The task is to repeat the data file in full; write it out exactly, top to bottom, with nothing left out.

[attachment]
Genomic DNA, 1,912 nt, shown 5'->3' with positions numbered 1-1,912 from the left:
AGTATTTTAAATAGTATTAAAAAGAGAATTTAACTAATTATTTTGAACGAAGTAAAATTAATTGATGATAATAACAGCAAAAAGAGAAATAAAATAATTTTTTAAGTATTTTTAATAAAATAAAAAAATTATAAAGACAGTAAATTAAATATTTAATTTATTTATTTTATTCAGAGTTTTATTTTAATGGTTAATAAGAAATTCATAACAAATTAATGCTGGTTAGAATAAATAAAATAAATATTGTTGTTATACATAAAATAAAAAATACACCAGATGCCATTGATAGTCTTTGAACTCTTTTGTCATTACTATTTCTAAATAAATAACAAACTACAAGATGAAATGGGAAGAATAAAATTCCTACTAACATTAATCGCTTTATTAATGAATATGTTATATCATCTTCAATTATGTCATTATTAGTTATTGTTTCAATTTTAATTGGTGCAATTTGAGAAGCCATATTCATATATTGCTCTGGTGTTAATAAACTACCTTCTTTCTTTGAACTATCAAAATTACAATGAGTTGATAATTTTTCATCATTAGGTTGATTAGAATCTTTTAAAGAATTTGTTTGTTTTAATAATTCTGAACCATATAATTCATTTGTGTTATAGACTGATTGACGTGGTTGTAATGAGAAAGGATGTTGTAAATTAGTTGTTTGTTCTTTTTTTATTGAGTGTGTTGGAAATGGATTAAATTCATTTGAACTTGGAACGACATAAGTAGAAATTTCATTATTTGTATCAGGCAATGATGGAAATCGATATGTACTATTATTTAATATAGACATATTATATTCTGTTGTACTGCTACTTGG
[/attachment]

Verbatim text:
Genomic DNA, 1,912 nt, shown 5'->3' with positions numbered 1-1,912 from the left:
AGTATTTTAAATAGTATTAAAAAGAGAATTTAACTAATTATTTTGAACGAAGTAAAATTAATTGATGATAATAACAGCAAAAAGAGAAATAAAATAATTTTTTAAGTATTTTTAATAAAATAAAAAAATTATAAAGACAGTAAATTAAATATTTAATTTATTTATTTTATTCAGAGTTTTATTTTAATGGTTAATAAGAAATTCATAACAAATTAATGCTGGTTAGAATAAATAAAATAAATATTGTTGTTATACATAAAATAAAAAATACACCAGATGCCATTGATAGTCTTTGAACTCTTTTGTCATTACTATTTCTAAATAAATAACAAACTACAAGATGAAATGGGAAGAATAAAATTCCTACTAACATTAATCGCTTTATTAATGAATATGTTATATCATCTTCAATTATGTCATTATTAGTTATTGTTTCAATTTTAATTGGTGCAATTTGAGAAGCCATATTCATATATTGCTCTGGTGTTAATAAACTACCTTCTTTCTTTGAACTATCAAAATTACAATGAGTTGATAATTTTTCATCATTAGGTTGATTAGAATCTTTTAAAGAATTTGTTTGTTTTAATAATTCTGAACCATATAATTCATTTGTGTTATAGACTGATTGACGTGGTTGTAATGAGAAAGGATGTTGTAAATTAGTTGTTTGTTCTTTTTTTATTGAGTGTGTTGGAAATGGATTAAATTCATTTGAACTTGGAACGACATAAGTAGAAATTTCATTATTTGTATCAGGCAATGATGGAAATCGATATGTACTATTATTTAATATAGACATATTATATTCTGTTGTACTGCTACTTGG